Soon after the Persian Gulf War, the American Legion Service Officers received complaints from veterans about medical issues they sustained while serving in Southwest Asia. They suffered from a broad range of unexplained illnesses and symptoms, including skin rashes, memory loss, joint and muscle pain, fatigue, and headaches.
However, both the U.S. Department of Veterans Affairs (VA) and the Department of Defense (DoD) dismissed these symptoms as being psychological in nature or stress-related. Some of these veterans were prescribed mood altering drugs such as Prozac, and others were accused of feigning their illness or exaggerating their condition.
A major issue for Gulf War veterans was that they suffered from a cluster of symptoms which could not be easily diagnosed or attributed to a known disease or condition. Ultimately, these symptoms were referred to as Gulf War Syndrome (GWS) or “Desert Storm Disease,” and/or “Gulf War Illness.”
In 2009, the VA took steps to provide benefits for veterans of the Gulf War suffering from what it preferred to call "chronic multisymptom illnesses" or an "undiagnosed illnesses." This also included Amyotrophic Lateral Sclerosis, or ALS, Parkinson’s disease and Alzheimer’s disease.
While it’s possible for Gulf War veterans to qualify for VA benefits, getting a claim approved isn’t always easy. Because many GWS claims are denied, it may be helpful to hire an attorney experienced with the VA application process, especially one who understands GWS.
Three Symptom Categories the VA Rates for Gulf War Syndrome
GWS comprises a cluster of symptoms that are categorized into three main areas: undiagnosed illnesses, multisymptom illnesses, and presumptive disorders. Here's a brief look at these categories.
It’s possible for a veteran with one or more of the following unexplained illnesses to qualify for VA benefits through a presumptive service connection:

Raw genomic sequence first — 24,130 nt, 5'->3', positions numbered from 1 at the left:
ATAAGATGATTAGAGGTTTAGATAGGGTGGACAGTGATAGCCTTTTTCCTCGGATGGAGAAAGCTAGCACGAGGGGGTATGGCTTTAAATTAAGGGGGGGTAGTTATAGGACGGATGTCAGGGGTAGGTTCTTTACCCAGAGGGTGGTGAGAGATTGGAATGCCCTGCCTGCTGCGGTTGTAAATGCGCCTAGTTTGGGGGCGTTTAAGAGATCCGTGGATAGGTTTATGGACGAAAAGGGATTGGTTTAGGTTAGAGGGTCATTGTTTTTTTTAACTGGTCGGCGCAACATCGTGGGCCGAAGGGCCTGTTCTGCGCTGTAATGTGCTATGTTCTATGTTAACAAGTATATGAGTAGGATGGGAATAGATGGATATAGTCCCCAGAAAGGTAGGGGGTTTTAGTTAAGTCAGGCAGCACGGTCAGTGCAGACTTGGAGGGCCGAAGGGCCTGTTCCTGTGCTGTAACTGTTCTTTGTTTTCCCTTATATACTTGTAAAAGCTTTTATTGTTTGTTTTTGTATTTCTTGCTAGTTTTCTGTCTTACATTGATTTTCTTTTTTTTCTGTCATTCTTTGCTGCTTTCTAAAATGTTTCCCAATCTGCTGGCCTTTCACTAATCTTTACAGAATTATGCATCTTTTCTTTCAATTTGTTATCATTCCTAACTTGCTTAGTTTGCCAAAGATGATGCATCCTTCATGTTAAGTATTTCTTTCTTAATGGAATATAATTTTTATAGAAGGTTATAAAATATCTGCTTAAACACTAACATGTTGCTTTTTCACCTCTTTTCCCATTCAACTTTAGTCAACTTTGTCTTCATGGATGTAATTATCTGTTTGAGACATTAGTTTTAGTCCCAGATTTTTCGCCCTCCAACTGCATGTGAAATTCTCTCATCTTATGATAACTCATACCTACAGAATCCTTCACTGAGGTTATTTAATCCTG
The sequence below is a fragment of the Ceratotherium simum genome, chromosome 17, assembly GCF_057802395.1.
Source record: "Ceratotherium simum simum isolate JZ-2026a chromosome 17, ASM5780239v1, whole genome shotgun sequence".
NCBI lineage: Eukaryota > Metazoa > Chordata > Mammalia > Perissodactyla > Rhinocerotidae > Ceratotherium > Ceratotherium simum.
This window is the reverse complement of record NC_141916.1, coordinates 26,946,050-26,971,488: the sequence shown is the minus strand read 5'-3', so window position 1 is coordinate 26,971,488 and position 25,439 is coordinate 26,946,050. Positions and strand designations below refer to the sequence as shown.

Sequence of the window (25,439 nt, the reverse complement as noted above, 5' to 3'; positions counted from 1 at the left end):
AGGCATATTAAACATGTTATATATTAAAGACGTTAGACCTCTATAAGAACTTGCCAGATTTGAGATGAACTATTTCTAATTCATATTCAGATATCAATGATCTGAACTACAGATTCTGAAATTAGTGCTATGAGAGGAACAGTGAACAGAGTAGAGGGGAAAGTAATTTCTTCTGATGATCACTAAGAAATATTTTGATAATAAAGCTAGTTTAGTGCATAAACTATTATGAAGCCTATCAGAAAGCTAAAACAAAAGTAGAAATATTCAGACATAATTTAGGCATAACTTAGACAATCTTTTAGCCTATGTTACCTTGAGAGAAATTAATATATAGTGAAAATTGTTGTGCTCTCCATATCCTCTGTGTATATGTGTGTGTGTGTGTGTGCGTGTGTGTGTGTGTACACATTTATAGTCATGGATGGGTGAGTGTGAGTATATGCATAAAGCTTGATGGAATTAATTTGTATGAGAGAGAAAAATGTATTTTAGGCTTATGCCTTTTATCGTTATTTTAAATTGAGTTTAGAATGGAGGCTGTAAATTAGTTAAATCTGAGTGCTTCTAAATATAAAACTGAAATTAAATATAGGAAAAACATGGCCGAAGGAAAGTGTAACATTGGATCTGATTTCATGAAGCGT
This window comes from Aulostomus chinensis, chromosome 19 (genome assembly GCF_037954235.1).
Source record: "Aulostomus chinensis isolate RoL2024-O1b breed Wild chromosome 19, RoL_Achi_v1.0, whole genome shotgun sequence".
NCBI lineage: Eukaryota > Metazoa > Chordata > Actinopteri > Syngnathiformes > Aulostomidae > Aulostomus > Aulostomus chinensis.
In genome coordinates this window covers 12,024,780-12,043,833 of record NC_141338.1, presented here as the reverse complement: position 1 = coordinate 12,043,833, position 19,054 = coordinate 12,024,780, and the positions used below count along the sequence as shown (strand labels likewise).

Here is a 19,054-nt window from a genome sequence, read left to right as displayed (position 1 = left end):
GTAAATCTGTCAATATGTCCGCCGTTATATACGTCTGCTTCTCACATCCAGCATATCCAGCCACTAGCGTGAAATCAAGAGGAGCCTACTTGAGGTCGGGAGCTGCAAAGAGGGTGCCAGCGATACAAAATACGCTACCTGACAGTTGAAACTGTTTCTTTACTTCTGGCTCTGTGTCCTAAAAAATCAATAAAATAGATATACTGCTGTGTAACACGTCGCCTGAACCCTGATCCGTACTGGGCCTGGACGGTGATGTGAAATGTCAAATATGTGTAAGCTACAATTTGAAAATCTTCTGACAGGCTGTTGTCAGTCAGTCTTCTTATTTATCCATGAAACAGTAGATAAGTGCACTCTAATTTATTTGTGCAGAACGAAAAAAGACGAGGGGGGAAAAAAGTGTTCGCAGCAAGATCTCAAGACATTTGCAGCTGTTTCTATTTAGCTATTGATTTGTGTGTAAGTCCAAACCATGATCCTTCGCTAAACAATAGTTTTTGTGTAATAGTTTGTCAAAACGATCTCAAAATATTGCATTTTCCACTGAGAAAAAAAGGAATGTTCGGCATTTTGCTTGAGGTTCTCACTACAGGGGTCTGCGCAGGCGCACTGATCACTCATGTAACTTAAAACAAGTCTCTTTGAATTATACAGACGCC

- Cardiovascular disease
- Joint and muscle pain
- Psychological and neurological issues
- Rashes and skin conditions
- Respiratory problems
- Trouble sleeping
The following conditions are included in the multisymptom illnesses category:
- Functional gastrointestinal disorders, including: IBS, bloating, constipation, abdominal pain, dysphagia, vomiting, and dyspepsia.
Those veterans who served in Afghanistan may have an infectious disease that the VA considers service-connected:
- Campylobacter jejuni
- Coxiella burnetii (Q fever)
- Mycobacterium tuberculosis
- Nontyphoid salmonella
- Visceral leishmaniasis
- West Nile Virus
Except for mycobaterum tuberculosis and visceral leishmaniasis, each of these diseases must have a 10 percent rating or more within one year of service.
Disability for Gulf War Syndrome
A successful VA disability claim must be able to prove that you were a veteran honorably discharged; that you have a current disability; that the disability occurred while in service; and there is a connection between the service event and your current disability.
However, to qualify as a Gulf War veteran, you must also prove:
- You served in active duty in Southwest Asia in the following countries or areas and/or airspace above them:
- The neutral zone between Saudi Arabia and Iraq
- The Red Sea, the Gulf of Aden, the Persian Gulf, or the Gulf of Oman
- The United Arab Emirates, Kuwait, Iraq, Bahrain, Saudi Arabia, Oman, Qatar, or Afghanistan.
- You served in Afghanistan on or after September 19, 2001.
- Your unexplained illnesses or condition occurred during active service prior to December 31, 2016.
- Your disability has a rating of 10 percent or higher.
- Your disability has no other cause other than your service in the Southwest Asia theater or Afghanistan.
- Your disability has been on-going for six months or longer.
We Can Help
The attorneys at Cuddigan Law understand how difficult it is for veterans of the Gulf War to get their GWS claims approved. They know that approximately 80 percent of GWS claims made in 2015 were denied. If you're a veteran suffering symptoms you believe are associated with your military service in the Gulf War; or if you've applied and were denied benefits, call Cuddigan Law at 402-933-5405. We can help determine if you qualify for VA disability.